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Bezos' Blue Origin to make history with unpiloted civilian space flight

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Amazon and Blue Origin founder Jeff Bezos addresses the media about the New Shepard rocket booster and Crew Capsule mockup at the 33rd Space Symposium in Colorado Springs, Colorado, United States April 5, 2017. REUTERS/Isaiah J. Downing/File Photo

SEATTLE, July 14 (Reuters) - Jeff Bezos may have been beaten to space by rival Richard Branson, but the billionaire American businessman is poised to make history next week aboard what would be the world's first unpiloted suborbital flight with an all-civilian crew.

Bezos, the former CEO of Amazon.com Inc (AMZN.O), is due to be part of a four-person crew for a planned 11-minute ride to the edge of space on Tuesday inside his company Blue Origin's New Shepard spacecraft, another milestone in the nascent and potentially lucrative space tourism sector.

He is set to be joined by his brother and private equity executive Mark Bezos, trailblazing octogenarian woman aviator Wally Funk and an as-yet-unidentified person who paid $28 million for a spot aboard the spacecraft, scheduled to launch from a West Texas site.

New Shepard is a 60-foot-tall (18.3-meters-tall) and fully autonomous rocket-and-capsule combo that cannot be piloted from inside the spacecraft. The crew is set to include only civilians and none of Blue Origin's employees or staff astronauts, three people familiar with the company's plans told Reuters.

Blue Origin's astronauts include NASA space shuttle veteran Nicholas Patrick.

"To see the Earth from space, it changes you, it changes your relationship with this planet, with humanity," Bezos said in a video last month discussing the flight.

There has never before been a fully autonomous suborbital or orbital flight with an all-civilian crew, Teal Group space industry analyst Marco Caceres said.

Branson, the British billionaire businessman, was aboard his company Virgin Galactic's rocket plane for its pioneering suborbital flight from New Mexico on Sunday. The Virgin Galactic flight included two pilots, as well as the company's chief astronaut instructor and its lead operations engineer.

New Shepard lifts off from a standing position on a launch pad, like traditional rocket launches. With Virgin Galactic, a rocket-powered spaceplane was dropped from a carrier plane in mid-air.

New Shepard, like Virgin Galactic's flight, will not enter into orbit around Earth, but will take the passengers some 62 miles up (100 km) before the capsule returns by parachute. Virgin Galactic's flight reached 53 miles (86 km) above Earth. read more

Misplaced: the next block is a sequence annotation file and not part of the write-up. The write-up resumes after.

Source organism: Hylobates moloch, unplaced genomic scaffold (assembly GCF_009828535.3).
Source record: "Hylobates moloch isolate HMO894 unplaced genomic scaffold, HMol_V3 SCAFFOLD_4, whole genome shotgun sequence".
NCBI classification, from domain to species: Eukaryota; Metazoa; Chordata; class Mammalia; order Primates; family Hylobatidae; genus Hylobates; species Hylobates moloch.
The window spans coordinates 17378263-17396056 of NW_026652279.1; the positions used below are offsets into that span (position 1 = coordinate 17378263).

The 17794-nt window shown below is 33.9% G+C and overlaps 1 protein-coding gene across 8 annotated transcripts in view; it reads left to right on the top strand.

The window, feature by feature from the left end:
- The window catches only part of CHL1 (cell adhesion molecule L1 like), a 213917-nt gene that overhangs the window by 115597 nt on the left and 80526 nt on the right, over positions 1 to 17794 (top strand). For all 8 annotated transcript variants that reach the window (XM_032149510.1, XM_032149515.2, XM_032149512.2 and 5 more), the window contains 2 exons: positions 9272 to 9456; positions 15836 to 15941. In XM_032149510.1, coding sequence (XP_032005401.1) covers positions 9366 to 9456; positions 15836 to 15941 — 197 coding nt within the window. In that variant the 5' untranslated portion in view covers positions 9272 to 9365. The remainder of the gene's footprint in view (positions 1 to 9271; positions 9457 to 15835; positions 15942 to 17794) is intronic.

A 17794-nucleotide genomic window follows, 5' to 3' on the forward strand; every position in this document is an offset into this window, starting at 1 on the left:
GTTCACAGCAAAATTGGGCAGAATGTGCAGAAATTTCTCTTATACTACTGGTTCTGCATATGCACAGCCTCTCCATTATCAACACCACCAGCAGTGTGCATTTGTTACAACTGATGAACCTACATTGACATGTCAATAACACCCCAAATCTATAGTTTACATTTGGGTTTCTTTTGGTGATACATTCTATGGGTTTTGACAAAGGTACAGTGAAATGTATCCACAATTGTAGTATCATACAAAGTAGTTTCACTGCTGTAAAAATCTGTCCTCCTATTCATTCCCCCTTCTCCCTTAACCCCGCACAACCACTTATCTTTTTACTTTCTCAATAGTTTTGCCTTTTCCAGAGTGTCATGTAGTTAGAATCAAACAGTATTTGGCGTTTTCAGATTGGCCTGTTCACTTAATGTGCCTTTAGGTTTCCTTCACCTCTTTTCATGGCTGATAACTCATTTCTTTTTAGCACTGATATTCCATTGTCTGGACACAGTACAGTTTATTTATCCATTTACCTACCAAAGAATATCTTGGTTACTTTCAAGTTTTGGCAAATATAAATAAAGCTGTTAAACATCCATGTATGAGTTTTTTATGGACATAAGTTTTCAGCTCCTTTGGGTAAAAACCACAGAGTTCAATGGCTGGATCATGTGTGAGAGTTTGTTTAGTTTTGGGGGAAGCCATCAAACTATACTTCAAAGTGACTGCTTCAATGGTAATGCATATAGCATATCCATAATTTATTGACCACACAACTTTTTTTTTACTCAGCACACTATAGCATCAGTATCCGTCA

Billionaire businessman Elon Musk's space transportation company SpaceX is planning an even-more-ambitious mission in September, sending an all-civilian crew for a several-day orbital flight aboard its Crew Dragon capsule.

'SIMPLE MATH'

Blue Origin's flight is two decades in the making. Bezos founded the company in 2000. A pilotless craft was a financial strategy adopted by Blue Origin executives years ago.

"It's simple math," said one of the people familiar with the company's thinking. "If you design a system so that you don't need a pilot or a co-pilot you can have more paying customers."

New Shepard can accommodate six people. Blue Origin and industry insiders had previously discussed company employees going up on the first flight.

A Blue Origin spokesperson confirmed the decision was made for four seats to offer an enhanced customer experience for the first flight.

The decision to skip over Blue Origin's staff astronauts and technical experts has caused frustration for some company insiders who viewed the first crewed flight as a crucial opportunity to gather data and technical feedback for a program in its infancy, and to evaluate the experience for future paying customers, the sources said.

A seasoned astronaut would provide a calming presence for civilian crew members as New Shepard blasts off at speeds upwards of 2,200 miles (3,540 km) per hour, the sources added.

The crew members will receive two days of training. Blue Origin has assigned two staff members, on the ground, to help the passengers strap in and to provide point-by-point instructions over headsets during the mission.

"It's kind of like getting on a ride at an amusement park," Caceres said. "You just trust that everything has been checked out, is in good working order ... and you just sit back and enjoy the ride."

Some industry sources have expressed concerns that passengers - overwhelmed by the experience or in a state of euphoria - could be rattled by routine noises, miss key instructions, pass out or injure themselves floating around the cabin, potentially dangerous scenarios a trained astronaut could respond to.

Funk, 82, was one of 13 women who passed the same rigorous testing as the Mercury Seven male astronauts in NASA's 1960s space program but were denied the chance to become astronauts because of their gender.

Proving the safety of space travel is important to developing what Swiss investment bank UBS estimates will be a $3 billion annual tourism market a decade from now.

"One of the main goals of the New Shepard mission is to demonstrate that going to suborbital space is perfectly safe for the average person," Caceres said. "So there is a benefit to having as many average people on these flights as possible."

Reporting by Eric M. Johnson in Seattle; Editing by Will Dunham

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